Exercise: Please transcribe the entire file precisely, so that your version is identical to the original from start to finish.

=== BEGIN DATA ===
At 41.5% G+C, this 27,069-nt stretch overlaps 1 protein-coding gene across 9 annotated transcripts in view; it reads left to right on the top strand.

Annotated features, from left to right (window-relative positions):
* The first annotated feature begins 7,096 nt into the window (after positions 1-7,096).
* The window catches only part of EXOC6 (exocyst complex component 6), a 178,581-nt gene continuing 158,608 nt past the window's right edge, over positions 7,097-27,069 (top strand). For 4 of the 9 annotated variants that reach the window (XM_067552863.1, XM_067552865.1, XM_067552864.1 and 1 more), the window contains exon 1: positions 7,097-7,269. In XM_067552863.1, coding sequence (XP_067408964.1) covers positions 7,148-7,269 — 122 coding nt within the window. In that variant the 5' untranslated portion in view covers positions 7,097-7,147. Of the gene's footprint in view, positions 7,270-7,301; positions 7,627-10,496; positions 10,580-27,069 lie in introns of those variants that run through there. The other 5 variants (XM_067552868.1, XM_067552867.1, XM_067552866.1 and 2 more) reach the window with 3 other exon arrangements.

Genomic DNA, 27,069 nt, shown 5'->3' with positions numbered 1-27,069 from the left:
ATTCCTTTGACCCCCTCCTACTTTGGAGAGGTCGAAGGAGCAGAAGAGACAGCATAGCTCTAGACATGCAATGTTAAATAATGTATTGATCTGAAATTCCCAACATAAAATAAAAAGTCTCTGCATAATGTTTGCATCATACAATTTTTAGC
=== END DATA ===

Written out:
At 41.5% G+C, this 27,069-nt stretch overlaps 1 protein-coding gene across 9 annotated transcripts in view; it reads left to right on the top strand.

Annotated features, from left to right (window-relative positions):
* The first annotated feature begins 7,096 nt into the window (after positions 1-7,096).
* The window catches only part of EXOC6 (exocyst complex component 6), a 178,581-nt gene continuing 158,608 nt past the window's right edge, over positions 7,097-27,069 (top strand). For 4 of the 9 annotated variants that reach the window (XM_067552863.1, XM_067552865.1, XM_067552864.1 and 1 more), the window contains exon 1: positions 7,097-7,269. In XM_067552863.1, coding sequence (XP_067408964.1) covers positions 7,148-7,269 — 122 coding nt within the window. In that variant the 5' untranslated portion in view covers positions 7,097-7,147. Of the gene's footprint in view, positions 7,270-7,301; positions 7,627-10,496; positions 10,580-27,069 lie in introns of those variants that run through there. The other 5 variants (XM_067552868.1, XM_067552867.1, XM_067552866.1 and 2 more) reach the window with 3 other exon arrangements.

Genomic DNA, 27,069 nt, shown 5'->3' with positions numbered 1-27,069 from the left:
ATTCCTTTGACCCCCTCCTACTTTGGAGAGGTCGAAGGAGCAGAAGAGACAGCATAGCTCTAGACATGCAATGTTAAATAATGTATTGATCTGAAATTCCCAACATAAAATAAAAAGTCTCTGCATAATGTTTGCATCATACAATTTTTAGC